[acimlessons_list] Lesson 64 - March 5
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Fri Mar 4 07:27:59 EST 2005
+ COMMENTARIES ON LESSONS FROM THE WORKBOOK OF A COURSE IN MIRACLES
+ by Allen Watson, with Practice Summaries by Robert Perry,
+ of The Circle of Atonement
+ Visit our website at <http://www.circleofa.com <http://www.circleofa.com/>
Lesson 64 - March 5
"Let me not forget my function."
Purpose: to remind yourself to constantly choose your happiness by choosing
to fulfill your function. To resist the temptation to let the world you see
lull you into forgetting your function.
Longer: at least 1, for 10-15 minutes
* Close your eyes and repeat these thoughts: "Let me not forget my
function. Let me not try to substitute mine for God's. Let me forgive and be
* Then again do the recent practice of reflecting on these statements.
Think about them. Let related thoughts come (it will help if you remember
how important your function is to you and others).
Remarks: It is easy for lengthy reflection like this to turn into a big mind
wandering-fest, for the simple reason that "you are not proficient in the
mind discipline that it requires" (7:2). So be on the lookout for irrelevant
thoughts. When they come, repeat the idea (you might even want to repeat all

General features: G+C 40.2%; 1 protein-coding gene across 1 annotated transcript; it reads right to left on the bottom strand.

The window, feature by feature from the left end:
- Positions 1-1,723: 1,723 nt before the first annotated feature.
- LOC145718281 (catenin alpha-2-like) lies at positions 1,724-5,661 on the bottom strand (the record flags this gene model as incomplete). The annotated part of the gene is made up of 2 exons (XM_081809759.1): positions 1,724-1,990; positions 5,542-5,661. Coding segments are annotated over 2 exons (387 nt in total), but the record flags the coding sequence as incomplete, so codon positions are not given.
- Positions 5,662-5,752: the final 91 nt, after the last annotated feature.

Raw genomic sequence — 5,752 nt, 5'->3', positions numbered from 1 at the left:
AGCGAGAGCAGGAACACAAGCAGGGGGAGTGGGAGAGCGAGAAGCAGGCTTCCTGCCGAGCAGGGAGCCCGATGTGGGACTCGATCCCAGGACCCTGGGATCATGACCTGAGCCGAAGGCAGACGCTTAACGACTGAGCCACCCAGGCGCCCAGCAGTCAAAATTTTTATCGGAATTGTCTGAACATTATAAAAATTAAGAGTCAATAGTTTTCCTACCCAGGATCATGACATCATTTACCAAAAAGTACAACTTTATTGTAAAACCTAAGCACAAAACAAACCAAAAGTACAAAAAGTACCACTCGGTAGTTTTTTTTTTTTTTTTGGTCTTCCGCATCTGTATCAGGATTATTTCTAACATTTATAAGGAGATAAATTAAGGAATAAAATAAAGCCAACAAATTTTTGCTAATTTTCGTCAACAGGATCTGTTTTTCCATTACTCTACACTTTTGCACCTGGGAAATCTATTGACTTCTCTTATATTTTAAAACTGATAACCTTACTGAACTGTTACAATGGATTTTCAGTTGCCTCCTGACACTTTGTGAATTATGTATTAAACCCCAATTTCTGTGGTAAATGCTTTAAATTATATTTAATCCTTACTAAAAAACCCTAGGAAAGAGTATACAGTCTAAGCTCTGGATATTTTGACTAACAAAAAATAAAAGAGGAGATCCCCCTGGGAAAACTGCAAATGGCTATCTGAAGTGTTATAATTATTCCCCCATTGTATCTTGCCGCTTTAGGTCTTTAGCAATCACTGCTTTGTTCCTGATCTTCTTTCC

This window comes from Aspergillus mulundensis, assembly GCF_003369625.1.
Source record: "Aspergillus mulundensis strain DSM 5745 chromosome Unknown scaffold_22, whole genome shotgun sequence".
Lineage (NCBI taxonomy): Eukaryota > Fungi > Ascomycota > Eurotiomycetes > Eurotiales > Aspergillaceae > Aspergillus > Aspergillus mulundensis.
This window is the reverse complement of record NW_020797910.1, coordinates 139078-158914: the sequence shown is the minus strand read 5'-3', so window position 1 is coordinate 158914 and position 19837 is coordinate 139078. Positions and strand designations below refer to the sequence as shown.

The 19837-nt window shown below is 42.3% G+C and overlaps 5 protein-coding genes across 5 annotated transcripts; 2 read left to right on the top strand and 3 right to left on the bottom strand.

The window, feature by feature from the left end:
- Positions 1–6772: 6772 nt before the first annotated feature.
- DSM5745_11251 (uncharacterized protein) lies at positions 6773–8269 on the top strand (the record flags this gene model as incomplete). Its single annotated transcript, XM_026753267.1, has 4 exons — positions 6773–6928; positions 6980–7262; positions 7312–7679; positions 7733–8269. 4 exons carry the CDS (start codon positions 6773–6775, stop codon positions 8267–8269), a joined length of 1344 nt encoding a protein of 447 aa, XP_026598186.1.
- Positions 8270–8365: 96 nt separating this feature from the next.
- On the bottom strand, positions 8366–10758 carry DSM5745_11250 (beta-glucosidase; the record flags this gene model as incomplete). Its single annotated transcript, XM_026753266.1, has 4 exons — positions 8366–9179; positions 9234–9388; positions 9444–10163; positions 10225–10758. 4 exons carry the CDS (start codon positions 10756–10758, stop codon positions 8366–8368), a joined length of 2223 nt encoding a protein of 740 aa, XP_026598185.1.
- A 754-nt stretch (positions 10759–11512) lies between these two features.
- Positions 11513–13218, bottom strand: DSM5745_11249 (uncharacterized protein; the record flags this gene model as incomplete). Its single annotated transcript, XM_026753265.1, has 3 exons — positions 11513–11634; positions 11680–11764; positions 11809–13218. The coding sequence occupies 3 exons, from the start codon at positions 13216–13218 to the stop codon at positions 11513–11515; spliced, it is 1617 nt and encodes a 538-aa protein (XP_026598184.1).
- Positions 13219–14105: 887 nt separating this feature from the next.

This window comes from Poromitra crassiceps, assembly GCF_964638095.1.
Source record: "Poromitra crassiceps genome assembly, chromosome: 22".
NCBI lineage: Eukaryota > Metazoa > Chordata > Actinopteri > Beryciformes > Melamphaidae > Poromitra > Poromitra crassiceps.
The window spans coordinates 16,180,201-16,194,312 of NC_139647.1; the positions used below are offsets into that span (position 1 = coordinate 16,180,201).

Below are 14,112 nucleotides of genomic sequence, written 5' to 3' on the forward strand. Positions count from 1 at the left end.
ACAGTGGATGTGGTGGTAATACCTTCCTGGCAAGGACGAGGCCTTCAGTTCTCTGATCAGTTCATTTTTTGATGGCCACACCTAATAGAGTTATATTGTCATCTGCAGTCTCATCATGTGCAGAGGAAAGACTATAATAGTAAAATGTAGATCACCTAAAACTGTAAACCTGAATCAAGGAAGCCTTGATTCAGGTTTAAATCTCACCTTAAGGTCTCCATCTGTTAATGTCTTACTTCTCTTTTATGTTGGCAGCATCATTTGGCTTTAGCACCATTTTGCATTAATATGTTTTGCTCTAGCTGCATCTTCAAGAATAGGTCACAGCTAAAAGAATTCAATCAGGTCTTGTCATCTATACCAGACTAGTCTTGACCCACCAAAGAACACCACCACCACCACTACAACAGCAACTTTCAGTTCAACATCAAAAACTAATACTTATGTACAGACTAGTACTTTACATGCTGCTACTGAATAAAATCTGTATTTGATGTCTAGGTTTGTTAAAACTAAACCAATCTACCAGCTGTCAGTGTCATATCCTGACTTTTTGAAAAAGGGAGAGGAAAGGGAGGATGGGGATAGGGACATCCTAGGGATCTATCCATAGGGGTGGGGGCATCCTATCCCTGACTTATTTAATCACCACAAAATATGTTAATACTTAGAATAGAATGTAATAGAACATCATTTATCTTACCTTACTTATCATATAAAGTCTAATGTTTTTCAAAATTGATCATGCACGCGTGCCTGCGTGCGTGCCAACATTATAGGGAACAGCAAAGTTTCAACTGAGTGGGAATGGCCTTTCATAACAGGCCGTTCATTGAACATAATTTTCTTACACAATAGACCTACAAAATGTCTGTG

three statements). Even if you have to do so twenty times, that is better
than just letting your mind float off into never-never land.
Frequent reminders: frequently, for several minutes
At different times, use one or the other of the following:
1. A shorter version of the longer practice. Repeat the three "let me"
statements and then think only about them. Your mind will wander; when it
does, repeat the idea to bring it back.
2. Repeat the same statements, then look slowly and unselectively about
you, saying: "This is the world it is my function to save."
Lesson 62 told me that forgiveness is my function; so this lesson expresses
a determination not to forget what I am here for: To forgive the world,
bringing peace to every mind.
What causes me to forget? The entire world. Everything my body's eyes see is
"a form of temptation, since this was the purpose of the body itself" (2:1).
The ego made the world and the body with a certain purpose in mind:
1) To obscure my function of forgiveness 2) To justify my forgetting my
function 3) To entice me to abandon God and His Son by taking form in a
The ego's continuation depends on my identifying with a bodily form. The
"wickedness" and "incompletion" of the world around me justify my
unwillingness to forgive. My involvement in the world, making it the scope
of my goals and even my life, obscures my true function (in Heaven,
creating; here, forgiving). The ego's plan seems to have worked pretty well.
The Course's cosmology is fairly unique and extreme. As it says later in the
Workbook, the Course's teaching is that "The world was made as an attack on
God" (W-pII.3.2:1). It was not created by God but made by the ego to abandon
God, taking on physical form to obscure our spiritual reality.